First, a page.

Friday, December 27, 2013

Will the flu cost you vacation days from work?

January beings the peak season for the flu.   We have ample supply of the
vaccine and urge parents to schedule an appointment to get their children immunized.    This can be done in our “shots only” clinic or if you have a regularly scheduled  appointment, just ask the nurse or physician about getting the flu shot while you are in the office.
Flu season can be mild one year and awful the next.   The influenza A strain is the most prevalent virus this year although there are over 200 different strains of the virus that have been identified this season.   For some, the virus can be serious enough to cause hospitalization.   Flu is especially hard on babies and the elderly.   The vaccine is recommended for anyone over 6 months of age.
While we recommend everyone consider influenza vaccination this year,   children with underlying medical conditions such as asthma or seizures should get vaccinated as they are at risk for more serious complications from the flu.
Others to consider are our high school and college students.  The virus can spread quickly among teens and missing 5-10 days of school can be extremely stressful to make up the rigorous work load.
We strongly encourage families with children less than 6 months of age to receive the flu vaccine. Yes, this includes parents and grandparents.  This can help prevent bringing the flu virus into the house and exposing young infants to a potentially deadly virus.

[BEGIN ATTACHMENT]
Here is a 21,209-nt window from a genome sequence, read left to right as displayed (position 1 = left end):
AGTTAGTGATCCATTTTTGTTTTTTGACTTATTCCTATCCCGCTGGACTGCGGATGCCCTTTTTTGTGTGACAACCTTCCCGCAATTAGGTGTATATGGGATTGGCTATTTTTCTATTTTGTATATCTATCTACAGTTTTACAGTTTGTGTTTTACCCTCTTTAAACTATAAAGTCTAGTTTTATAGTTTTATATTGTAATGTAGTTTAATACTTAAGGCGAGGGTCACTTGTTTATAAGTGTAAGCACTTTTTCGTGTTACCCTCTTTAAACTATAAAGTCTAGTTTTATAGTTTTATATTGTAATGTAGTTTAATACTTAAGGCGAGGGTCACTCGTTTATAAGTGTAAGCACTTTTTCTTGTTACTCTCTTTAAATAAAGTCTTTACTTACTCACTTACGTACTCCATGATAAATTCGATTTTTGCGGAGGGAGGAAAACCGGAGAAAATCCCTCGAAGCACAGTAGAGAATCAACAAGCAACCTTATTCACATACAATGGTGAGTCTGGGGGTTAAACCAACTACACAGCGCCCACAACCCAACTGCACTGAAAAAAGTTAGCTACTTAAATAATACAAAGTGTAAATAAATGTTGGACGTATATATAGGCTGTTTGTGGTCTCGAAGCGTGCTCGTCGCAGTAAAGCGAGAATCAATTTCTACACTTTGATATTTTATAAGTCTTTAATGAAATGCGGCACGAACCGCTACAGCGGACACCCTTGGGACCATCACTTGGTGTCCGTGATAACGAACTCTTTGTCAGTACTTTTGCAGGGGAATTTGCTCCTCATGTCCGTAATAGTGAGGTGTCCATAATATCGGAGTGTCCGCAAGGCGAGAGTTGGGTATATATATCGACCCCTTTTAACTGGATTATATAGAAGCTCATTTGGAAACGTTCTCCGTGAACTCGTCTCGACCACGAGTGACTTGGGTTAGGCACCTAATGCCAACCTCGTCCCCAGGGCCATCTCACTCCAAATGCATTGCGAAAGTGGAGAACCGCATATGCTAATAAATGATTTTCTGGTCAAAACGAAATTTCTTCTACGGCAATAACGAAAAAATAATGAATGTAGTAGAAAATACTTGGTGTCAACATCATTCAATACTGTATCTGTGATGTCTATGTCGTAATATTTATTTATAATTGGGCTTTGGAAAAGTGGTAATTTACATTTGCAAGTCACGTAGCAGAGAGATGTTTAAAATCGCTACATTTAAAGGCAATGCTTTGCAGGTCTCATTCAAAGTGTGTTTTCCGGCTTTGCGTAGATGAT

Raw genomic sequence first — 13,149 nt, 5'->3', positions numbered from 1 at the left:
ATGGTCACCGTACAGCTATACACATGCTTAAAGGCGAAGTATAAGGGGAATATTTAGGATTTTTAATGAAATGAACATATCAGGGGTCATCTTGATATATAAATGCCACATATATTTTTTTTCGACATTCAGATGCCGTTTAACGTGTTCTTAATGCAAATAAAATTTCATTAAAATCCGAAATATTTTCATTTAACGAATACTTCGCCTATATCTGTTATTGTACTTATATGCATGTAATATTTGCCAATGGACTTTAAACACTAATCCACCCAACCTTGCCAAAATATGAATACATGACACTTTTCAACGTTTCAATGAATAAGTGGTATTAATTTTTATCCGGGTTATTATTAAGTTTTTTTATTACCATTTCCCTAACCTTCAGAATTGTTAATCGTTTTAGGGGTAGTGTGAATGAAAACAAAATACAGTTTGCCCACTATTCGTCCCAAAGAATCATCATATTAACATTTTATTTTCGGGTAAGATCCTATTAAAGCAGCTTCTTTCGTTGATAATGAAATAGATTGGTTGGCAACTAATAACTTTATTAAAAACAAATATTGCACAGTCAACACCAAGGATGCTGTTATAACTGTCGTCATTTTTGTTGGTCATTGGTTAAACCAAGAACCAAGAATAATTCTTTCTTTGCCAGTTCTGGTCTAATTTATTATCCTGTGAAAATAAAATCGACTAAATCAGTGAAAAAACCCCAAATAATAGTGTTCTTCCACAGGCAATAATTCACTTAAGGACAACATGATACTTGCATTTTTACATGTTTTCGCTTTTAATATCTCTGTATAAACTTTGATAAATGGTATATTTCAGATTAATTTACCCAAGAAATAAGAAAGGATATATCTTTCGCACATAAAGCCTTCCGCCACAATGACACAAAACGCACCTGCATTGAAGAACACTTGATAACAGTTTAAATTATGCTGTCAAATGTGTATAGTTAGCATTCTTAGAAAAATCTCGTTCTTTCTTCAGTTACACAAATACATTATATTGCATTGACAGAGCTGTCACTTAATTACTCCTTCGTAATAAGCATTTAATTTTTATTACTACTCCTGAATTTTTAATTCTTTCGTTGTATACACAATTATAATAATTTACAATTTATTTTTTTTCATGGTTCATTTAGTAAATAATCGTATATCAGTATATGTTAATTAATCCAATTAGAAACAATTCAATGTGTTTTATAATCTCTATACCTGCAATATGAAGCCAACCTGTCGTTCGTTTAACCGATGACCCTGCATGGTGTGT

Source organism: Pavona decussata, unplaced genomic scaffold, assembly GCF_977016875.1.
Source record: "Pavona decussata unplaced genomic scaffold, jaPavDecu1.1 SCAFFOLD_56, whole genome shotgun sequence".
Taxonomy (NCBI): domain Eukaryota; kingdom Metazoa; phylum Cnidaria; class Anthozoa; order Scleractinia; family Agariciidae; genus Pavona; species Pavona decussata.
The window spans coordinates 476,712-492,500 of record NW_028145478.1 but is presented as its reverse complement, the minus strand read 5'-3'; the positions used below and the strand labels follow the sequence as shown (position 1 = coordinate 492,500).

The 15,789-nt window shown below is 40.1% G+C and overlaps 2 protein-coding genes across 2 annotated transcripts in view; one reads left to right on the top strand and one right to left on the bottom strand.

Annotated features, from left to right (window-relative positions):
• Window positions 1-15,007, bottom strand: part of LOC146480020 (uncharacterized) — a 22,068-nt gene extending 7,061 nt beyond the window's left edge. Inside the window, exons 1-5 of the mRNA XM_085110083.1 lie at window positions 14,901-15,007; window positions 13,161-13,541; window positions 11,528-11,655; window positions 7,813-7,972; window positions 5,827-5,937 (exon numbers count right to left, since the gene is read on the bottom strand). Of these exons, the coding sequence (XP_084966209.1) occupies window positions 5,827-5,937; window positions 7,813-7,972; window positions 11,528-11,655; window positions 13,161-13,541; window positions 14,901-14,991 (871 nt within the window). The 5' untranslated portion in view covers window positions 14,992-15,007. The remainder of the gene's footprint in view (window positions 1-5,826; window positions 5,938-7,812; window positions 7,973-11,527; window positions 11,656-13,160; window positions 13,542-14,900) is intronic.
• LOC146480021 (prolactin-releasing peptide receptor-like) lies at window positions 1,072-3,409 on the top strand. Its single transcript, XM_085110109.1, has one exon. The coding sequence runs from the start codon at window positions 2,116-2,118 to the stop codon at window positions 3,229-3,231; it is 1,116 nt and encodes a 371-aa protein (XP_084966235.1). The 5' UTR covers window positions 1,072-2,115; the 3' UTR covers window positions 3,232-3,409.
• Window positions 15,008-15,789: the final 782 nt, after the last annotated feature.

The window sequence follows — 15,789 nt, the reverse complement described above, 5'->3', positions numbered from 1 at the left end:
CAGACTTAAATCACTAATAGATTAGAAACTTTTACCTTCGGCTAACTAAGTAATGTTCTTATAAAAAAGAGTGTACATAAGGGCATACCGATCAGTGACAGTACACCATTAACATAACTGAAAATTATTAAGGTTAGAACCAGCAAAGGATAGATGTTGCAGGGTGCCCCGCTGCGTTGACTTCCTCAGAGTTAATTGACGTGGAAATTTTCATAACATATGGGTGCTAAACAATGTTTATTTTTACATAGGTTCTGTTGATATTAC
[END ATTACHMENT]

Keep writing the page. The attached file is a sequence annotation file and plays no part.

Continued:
The Center for Disease Control (CDC) reports flu activity in 48 states currently.  Infection rates are highest among children.  Symptoms can include fever, chills, fatigue, cough, runny nose, sore throat, muscle aches and headache.  In children, the flu can also cause seizures and diarrhea.
It takes approximately 2 weeks after receiving the vaccine for it to take total effect so it is recommended that your child be immunized now before returning to school after the holidays.

Children tend to bring colds and flu home to share with the family so this is a good time to remind everyone to cover their coughs and sneezes and wash their hands frequently.  Young children should also be reminded not to put things in their mouths, especially at daycare and school where items are touched and shared by others.
You can schedule your child's flu shot at any of our offices by calling our main line at 630.717.2300.
How much do you know about the flu?

Take this quick true or false quiz!  Answers at the bottom of the page.  (courtesy of

  1. The stomach flu is the same as influenza.
  2. The flu virus can be shared up to 6 feet away.
  3. Hand washing is the best protection against the flu.
  4. You are not contagious until you have symptoms.
  5. Antibiotics should be used for the flu.
  6. Flu virus can survive on a door handle for up to 2 days.


     A.  False.  The stomach flu is intestinal while influenza is respiratory.
     B.  True.  Droplets from a cough or sneeze can be spread up to 6 feet.
     C.  False.   Getting a flu shot is the best protection!
     D.  False.  You can be contagious one day before symptoms appear and up to
           7 days after.
     E.  False.  Antibiotics do not help with viral illnesses.   Should your child
          develop a bacterial infection, antibiotics may in some cases be necessary.
     F.  True.   The flu virus can linger for up to 2 days on unwashed surfaces.

1 comment:

Anonymous said...

Man, I really hope it doesn't! Do you think they'll be able to tell me at the pediatrics clinic in Spring Lake NC . I can't miss any more work than I absolutely have to.